For these reasons, it was clearly error for the Family Court to base its decision, as it intimated it was doing, on the fact that petitioner could theoretically seek exclusive occupancy of the marital home in a divorce action commenced in Supreme Court. The issue before the Family Court was not, as claimed by respondents, a permanent award of exclusive possession of the marital property incident to the divorce (cf., Handa v. Handa, 103 A.D.2d 794, 477 N.Y.S.2d 670, lv. denied 64 N.Y.2d 1040; Roy v. Roy, 109 A.D.2d 150, 491 N.Y.S.2d 202), but, instead, the propriety of an exclusion order to prevent further family disturbance (see, Kilmer v. Kilmer, supra ). Regardless of the fact that the petitioner had already moved out, the Family Court not only has jurisdiction to determine this issue, but it is its very mandate to provide for this type of relief in matters involving family violence. Clearly, recourse to a divorce proceeding was of little or no use to petitioner. Not only would she not be entitled to criminal counsel in a divorce proceeding, but the commencement of a new action would cause further delay, during which time petitioner would remain excluded from her home by the threat of violence.
Further, while we must remain sensitive to the fact that the Family Court must deal with the practical realities of the impact of its decisions on the safety and well-being of the litigants before it, we note that the court should not base its decision solely on the fact that one party has found another place to stay and the other has not. 2 A victim of the outrageous and life-threatening sort of abuse set forth in this matter cannot be held hostage to the potential homelessness of her abuser, who created the intolerable situation in the first instance.
Moreover, in addition to its failure to consider excluding respondents from the home, we find that the Family Court erred in not considering whether the order of protection should extend for three years. Section 842 of the Family Court Act sets out the conditions which may be granted under an order of protection, and it provides that a final order of protection may extend for one year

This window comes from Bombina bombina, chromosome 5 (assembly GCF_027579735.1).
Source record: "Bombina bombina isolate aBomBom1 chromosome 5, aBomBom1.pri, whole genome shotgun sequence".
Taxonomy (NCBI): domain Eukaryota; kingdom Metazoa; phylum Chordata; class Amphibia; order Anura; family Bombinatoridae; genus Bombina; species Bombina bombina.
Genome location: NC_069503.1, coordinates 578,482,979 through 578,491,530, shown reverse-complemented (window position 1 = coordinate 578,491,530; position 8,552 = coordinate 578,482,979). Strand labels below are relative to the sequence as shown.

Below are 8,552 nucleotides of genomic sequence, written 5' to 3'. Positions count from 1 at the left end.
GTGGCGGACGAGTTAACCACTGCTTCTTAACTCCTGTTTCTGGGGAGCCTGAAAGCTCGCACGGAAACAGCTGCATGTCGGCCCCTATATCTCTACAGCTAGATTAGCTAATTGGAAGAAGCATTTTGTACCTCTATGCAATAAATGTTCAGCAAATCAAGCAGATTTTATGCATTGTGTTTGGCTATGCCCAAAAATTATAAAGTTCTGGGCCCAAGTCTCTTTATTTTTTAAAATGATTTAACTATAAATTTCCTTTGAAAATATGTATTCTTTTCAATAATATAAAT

or for a period not in excess of three years upon a finding by the court on the record of the existence of aggravating circumstances as defined in paragraph (vii) of subdivision (a) of section eight hundred twenty-seven of this act, which provides, in pertinent part, that aggravating circumstances shall mean physical injury or serious physical injury to the petitioner caused by the respondent, the use of a dangerous instrument against the petitioner by the respondent, a history of repeated violations of prior orders of protection by the respondent, prior convictions for sex crimes against the petitioner by the respondent or the exposure of any family or household member to physical injury by the respondent and like incidents, behaviors and occurrences which to the court constitute an immediate and ongoing danger to the petitioner, or any member of the petitioner’s family or household.
We categorically reject respondents’ argument that a petitioner must specifically state in the petition that “aggravating circumstances” exist in order for the court to issue a three-year order of protection upon disposition. There is certainly no such requirement in the statute. Clearly, it is
for the court to determine, on the evidence before it, whether such circumstances exist, and the court is in no way barred from doing so merely because the petitioner did not use certain special language in her petition.
Respondents also argue that, regardless of whether the court erred in determining that it did not have the power to grant petitioner the relief she requested, petitioner has not demonstrated that she was entitled to a dispositional hearing because all of the facts relevant to her claim were presented in the fact-finding hearing and those facts demonstrate that the order issued by the court was the appropriate relief under the circumstances.
To Be Cont…